Anywhere You Are

Heaven on Earth

Once and Forever

Time After Time
by Constance O’Day-Flannery
(Avon, $6.99, PG) 0-380-80806-4
I’d like to blame the sudden lack of Kleenex around our house on my emotional instability, courtesy of my current pregnant state. But only two events of recent have actually had me bawling hard enough to reach for the box at my elbow: finding out that someone in our house had eaten the last of my Girl Scout cookies, and reading certain parts of Constance O’Day-Flannery’s latest time-travel romance.

You get the sense at the beginning of Time After Time that Kelly Brennan, the heroine, is a woman who’s not “of this world.” As a bridesmaid in the New Orleans wedding of a distant college friend, she’s dressed in a ridiculous Civil War-style dress that makes her stick out like a sore thumb. Likewise, she feels alienated from all the society people around her and can’t relate to their gossip, their idle chitchat, their superficial attitudes. She also stands apart because she’s utterly alone: her beloved husband, Michael, was killed over ten years before and at 36, she still hasn’t found anyone to fill the void he left behind.

Tired of the post-wedding festivities, Kelly wanders around the estate where the reception is being held and a massive oak tree calls her attention. A strange force seems to pull her closer until she’s touching the tree, and a huge wave of grief washes over her. She pulls away, but the tree has her in its power. She turns back, touches the bark, and suddenly, she’s one with the tree, feeling as if she’s spinning through it.

She hits the ground hard, opens her eyes, and before her stands a little girl who insists Kelly’s a fairy, a fairy who must obey all her wishes. Nothing looks familiar to Kelly; even the compelling oak tree has disappeared. So she “obeys” the strange little girl named Lizzie Gilmore and follows her to the place she calls home.

It doesn’t take Kelly long to figure out that something’s very wrong. Clara, the Gilmore’s Black housekeeper, looks too old fashioned. And there’s no electricity, no running water, no telephones at the house. Then Kelly meets Lizzie’s father, Daniel. And shock of all shocks, he’s a mirror image of Michael, Kelly’s dead husband. Only she’s looking at him in 1888!

Daniel is wrapped up in grief, too. He lost his beloved wife years ago, and when Kelly appears on his doorstep, claiming to be from the future, he believes she’s a gift from the heavens. She even looks like Lilly, his deceased wife. It doesn’t take him long to fall for the strange woman who talks of “telly-phones” and flying through the air back home to Philadelphia in the year of 2001.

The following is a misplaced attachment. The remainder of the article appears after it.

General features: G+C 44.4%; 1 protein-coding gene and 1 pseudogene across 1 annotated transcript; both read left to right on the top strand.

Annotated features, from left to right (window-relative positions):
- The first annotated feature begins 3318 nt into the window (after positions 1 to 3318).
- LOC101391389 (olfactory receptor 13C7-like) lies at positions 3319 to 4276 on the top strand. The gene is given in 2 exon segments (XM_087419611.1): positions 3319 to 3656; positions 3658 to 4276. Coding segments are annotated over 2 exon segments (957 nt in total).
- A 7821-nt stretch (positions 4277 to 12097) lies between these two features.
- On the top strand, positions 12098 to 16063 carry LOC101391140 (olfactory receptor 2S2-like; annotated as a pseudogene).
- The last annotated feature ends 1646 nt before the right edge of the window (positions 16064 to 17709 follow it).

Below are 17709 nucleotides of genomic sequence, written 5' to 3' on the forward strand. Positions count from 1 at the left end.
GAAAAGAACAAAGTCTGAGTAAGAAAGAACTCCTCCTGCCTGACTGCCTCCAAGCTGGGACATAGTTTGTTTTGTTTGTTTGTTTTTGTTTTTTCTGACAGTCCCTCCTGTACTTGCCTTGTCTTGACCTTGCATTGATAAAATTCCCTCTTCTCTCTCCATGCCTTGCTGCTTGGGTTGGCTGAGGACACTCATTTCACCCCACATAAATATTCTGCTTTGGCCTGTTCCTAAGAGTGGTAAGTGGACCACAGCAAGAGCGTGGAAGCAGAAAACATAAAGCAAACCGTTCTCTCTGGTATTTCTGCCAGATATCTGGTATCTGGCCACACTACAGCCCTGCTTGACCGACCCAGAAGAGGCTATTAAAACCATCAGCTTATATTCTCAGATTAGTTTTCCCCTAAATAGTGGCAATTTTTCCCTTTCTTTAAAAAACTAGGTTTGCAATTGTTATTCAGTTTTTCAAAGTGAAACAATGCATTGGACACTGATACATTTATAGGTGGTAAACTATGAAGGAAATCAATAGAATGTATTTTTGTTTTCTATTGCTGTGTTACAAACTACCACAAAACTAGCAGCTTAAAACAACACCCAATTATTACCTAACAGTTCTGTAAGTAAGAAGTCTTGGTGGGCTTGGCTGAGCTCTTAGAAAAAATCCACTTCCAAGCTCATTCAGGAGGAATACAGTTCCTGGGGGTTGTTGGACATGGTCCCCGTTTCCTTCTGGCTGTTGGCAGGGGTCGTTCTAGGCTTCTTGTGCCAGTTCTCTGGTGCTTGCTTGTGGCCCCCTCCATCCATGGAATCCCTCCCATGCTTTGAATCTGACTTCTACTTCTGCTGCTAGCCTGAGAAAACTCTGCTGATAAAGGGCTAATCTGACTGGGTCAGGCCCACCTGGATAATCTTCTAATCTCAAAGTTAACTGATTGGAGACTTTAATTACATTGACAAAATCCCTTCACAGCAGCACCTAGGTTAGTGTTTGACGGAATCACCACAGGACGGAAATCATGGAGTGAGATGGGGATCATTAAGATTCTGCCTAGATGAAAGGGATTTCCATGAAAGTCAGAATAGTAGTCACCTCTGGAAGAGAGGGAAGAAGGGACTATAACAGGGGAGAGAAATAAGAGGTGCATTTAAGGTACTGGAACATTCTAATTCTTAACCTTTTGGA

The romance between Daniel and Kelly was very real and powerful, perhaps because the author did such a fine job of portraying the depth of grief each character felt before meeting each other. Likewise, I didn’t get the sense that Daniel was a substitute for Michael, or that Kelly was a stand-in for Lilly. No, Kelly and Daniel had characters that were distinct and different from the deceased spouses; it was as if the two people had simply re-met their soul mates - in somewhat different guises and personalities.

I enjoyed the developing relationship between Daniel and Kelly. No fighting, no bickering, no big misunderstandings … just a caring relationship that fairly quickly turns to love. I read the novel waiting for a big “oh no” moment, but it never came. The other thing I waited for - and deliciously - was the moment when Daniel stopped ‘courting’ Kelly and they consummated their relationship. Great sexual tension!

Which brings me to my one complaint about the novel. The course of true love runs too smooth with Daniel and Kelly. He doesn’t seem to blink an eye about her claim that she’s from the future, and she offers him very little proof, save for the stories about computers and women having the right to vote, that she’s sane. And Kelly, who was never an activist in 2001, spends a lot of her conversations with Daniel either up on a soapbox, vowing to improve women’s rights, or “shocking” him by wearing pants. Daniel’s unquestioning acceptance of this outspoken behavior seemed a bit unbelievable. Also, there’s one scene involving animal cruelty at the end of the book that may disturb some readers. (An animal lover myself, I prefer to be warned about such scenes.)

Nevertheless, I recommend Time After Time. It was a wonderful (and wet!) way to while away the hours!

--Diana Burrell

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